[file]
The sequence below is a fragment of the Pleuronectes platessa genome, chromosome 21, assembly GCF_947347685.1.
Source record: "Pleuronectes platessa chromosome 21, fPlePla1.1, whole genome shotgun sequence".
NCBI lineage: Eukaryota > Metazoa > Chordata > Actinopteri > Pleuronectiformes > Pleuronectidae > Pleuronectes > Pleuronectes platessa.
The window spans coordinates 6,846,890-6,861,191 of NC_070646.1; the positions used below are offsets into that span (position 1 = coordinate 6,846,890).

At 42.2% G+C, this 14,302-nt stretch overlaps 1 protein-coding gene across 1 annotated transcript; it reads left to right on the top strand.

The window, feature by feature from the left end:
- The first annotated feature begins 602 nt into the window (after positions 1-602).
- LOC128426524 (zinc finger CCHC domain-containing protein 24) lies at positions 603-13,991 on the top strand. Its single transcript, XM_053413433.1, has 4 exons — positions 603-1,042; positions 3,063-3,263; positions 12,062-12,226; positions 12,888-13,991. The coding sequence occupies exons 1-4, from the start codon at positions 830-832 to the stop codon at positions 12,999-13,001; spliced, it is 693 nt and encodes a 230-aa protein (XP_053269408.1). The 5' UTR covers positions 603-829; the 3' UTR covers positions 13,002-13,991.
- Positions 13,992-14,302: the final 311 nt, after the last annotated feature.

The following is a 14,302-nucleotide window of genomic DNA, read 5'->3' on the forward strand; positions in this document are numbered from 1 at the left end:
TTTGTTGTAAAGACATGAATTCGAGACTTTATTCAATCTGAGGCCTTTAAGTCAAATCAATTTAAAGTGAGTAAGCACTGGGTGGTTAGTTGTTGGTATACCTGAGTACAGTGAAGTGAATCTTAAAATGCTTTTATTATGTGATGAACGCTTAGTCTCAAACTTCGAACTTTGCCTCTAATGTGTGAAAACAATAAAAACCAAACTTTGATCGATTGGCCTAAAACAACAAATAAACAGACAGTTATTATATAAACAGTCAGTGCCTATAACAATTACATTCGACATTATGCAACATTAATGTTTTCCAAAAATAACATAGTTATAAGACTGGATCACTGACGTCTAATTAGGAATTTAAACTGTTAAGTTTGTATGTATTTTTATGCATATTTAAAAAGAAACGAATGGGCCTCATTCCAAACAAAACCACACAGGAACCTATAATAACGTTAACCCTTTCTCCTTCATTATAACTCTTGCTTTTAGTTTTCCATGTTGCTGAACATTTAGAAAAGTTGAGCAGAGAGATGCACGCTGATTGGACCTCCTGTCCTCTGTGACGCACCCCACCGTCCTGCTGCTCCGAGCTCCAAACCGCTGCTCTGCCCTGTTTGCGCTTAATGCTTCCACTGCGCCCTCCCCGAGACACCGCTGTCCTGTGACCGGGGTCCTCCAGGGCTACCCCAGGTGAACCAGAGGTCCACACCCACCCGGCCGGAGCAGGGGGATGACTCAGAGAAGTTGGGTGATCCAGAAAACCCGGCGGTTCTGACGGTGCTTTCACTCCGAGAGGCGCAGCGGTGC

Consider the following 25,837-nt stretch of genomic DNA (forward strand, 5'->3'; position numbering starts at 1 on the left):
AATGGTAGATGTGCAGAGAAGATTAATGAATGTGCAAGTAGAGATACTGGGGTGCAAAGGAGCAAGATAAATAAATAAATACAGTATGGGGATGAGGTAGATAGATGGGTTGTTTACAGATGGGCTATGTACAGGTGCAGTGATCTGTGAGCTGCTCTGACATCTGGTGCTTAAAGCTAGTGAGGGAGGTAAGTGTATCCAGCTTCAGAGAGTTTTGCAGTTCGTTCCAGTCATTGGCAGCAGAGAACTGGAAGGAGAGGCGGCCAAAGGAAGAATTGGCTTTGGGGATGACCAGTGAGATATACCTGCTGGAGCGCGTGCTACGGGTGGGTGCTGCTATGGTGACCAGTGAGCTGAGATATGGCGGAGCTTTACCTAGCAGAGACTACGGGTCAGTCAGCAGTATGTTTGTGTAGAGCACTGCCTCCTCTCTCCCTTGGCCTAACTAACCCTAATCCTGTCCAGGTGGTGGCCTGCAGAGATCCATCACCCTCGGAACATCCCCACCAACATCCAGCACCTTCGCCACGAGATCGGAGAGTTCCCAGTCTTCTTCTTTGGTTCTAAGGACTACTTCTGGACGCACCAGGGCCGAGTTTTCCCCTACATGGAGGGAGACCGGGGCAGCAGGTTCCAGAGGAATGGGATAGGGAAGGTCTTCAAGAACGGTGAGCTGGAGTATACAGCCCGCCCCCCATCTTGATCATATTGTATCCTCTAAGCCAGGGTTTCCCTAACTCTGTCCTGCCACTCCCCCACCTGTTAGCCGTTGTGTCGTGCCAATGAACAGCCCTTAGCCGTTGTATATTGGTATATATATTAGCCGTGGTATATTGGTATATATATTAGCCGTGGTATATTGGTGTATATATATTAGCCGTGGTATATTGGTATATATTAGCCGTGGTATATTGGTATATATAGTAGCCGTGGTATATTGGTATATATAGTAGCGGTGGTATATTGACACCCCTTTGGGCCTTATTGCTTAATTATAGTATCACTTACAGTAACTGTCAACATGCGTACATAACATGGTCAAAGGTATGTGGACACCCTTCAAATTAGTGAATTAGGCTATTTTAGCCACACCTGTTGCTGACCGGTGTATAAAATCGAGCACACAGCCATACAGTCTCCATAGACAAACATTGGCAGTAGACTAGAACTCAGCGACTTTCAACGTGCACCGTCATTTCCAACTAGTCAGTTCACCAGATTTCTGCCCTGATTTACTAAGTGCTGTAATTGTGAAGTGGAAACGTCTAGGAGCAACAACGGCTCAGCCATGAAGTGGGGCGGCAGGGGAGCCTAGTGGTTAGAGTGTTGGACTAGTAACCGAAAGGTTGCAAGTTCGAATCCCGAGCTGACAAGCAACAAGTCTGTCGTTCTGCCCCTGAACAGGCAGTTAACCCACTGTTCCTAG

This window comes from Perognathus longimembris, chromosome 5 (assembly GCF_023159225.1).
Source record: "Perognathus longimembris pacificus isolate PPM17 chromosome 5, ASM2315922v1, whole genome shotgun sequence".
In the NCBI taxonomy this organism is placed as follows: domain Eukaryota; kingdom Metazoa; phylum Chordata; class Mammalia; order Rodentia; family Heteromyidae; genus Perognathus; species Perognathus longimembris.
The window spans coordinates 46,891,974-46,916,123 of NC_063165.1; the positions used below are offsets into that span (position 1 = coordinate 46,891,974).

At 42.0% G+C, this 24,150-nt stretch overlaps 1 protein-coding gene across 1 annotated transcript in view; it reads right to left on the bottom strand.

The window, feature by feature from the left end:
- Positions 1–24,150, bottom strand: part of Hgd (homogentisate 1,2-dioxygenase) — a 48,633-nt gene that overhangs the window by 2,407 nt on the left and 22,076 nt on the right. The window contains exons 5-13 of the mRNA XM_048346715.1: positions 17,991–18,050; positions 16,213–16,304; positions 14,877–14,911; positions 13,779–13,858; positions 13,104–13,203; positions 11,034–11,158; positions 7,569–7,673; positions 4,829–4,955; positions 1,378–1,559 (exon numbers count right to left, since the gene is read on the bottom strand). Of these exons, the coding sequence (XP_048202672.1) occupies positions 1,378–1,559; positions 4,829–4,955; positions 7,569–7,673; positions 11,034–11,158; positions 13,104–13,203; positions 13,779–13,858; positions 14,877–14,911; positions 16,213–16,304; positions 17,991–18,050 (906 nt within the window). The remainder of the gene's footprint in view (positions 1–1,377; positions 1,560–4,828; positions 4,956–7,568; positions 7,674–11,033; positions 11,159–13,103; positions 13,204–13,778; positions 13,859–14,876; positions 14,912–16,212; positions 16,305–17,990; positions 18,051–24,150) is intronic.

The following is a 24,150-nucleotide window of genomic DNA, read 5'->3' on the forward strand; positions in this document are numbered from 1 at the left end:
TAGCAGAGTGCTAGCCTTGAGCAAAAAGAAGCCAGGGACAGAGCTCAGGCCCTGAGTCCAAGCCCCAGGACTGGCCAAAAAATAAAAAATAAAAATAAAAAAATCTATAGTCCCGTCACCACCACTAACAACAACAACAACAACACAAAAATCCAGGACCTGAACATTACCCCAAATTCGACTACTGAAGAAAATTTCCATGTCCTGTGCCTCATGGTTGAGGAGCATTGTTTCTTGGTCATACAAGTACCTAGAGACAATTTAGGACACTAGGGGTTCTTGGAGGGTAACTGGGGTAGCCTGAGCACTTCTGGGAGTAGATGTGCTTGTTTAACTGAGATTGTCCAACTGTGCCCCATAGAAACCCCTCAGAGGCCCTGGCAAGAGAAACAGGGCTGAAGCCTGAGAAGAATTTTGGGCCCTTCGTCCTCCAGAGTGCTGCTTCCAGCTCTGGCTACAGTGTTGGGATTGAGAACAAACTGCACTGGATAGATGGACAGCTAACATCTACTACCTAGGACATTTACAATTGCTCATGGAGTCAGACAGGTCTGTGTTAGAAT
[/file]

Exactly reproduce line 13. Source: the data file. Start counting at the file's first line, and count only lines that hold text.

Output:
AATGGTAGATGTGCAGAGAAGATTAATGAATGTGCAAGTAGAGATACTGGGGTGCAAAGGAGCAAGATAAATAAATAAATACAGTATGGGGATGAGGTAGATAGATGGGTTGTTTACAGATGGGCTATGTACAGGTGCAGTGATCTGTGAGCTGCTCTGACATCTGGTGCTTAAAGCTAGTGAGGGAGGTAAGTGTATCCAGCTTCAGAGAGTTTTGCAGTTCGTTCCAGTCATTGGCAGCAGAGAACTGGAAGGAGAGGCGGCCAAAGGAAGAATTGGCTTTGGGGATGACCAGTGAGATATACCTGCTGGAGCGCGTGCTACGGGTGGGTGCTGCTATGGTGACCAGTGAGCTGAGATATGGCGGAGCTTTACCTAGCAGAGACTACGGGTCAGTCAGCAGTATGTTTGTGTAGAGCACTGCCTCCTCTCTCCCTTGGCCTAACTAACCCTAATCCTGTCCAGGTGGTGGCCTGCAGAGATCCATCACCCTCGGAACATCCCCACCAACATCCAGCACCTTCGCCACGAGATCGGAGAGTTCCCAGTCTTCTTCTTTGGTTCTAAGGACTACTTCTGGACGCACCAGGGCCGAGTTTTCCCCTACATGGAGGGAGACCGGGGCAGCAGGTTCCAGAGGAATGGGATAGGGAAGGTCTTCAAGAACGGTGAGCTGGAGTATACAGCCCGCCCCCCATCTTGATCATATTGTATCCTCTAAGCCAGGGTTTCCCTAACTCTGTCCTGCCACTCCCCCACCTGTTAGCCGTTGTGTCGTGCCAATGAACAGCCCTTAGCCGTTGTATATTGGTATATATATTAGCCGTGGTATATTGGTATATATATTAGCCGTGGTATATTGGTGTATATATATTAGCCGTGGTATATTGGTATATATTAGCCGTGGTATATTGGTATATATAGTAGCCGTGGTATATTGGTATATATAGTAGCGGTGGTATATTGACACCCCTTTGGGCCTTATTGCTTAATTATAGTATCACTTACAGTAACTGTCAACATGCGTACATAACATGGTCAAAGGTATGTGGACACCCTTCAAATTAGTGAATTAGGCTATTTTAGCCACACCTGTTGCTGACCGGTGTATAAAATCGAGCACACAGCCATACAGTCTCCATAGACAAACATTGGCAGTAGACTAGAACTCAGCGACTTTCAACGTGCACCGTCATTTCCAACTAGTCAGTTCACCAGATTTCTGCCCTGATTTACTAAGTGCTGTAATTGTGAAGTGGAAACGTCTAGGAGCAACAACGGCTCAGCCATGAAGTGGGGCGGCAGGGGAGCCTAGTGGTTAGAGTGTTGGACTAGTAACCGAAAGGTTGCAAGTTCGAATCCCGAGCTGACAAGCAACAAGTCTGTCGTTCTGCCCCTGAACAGGCAGTTAACCCACTGTTCCTAG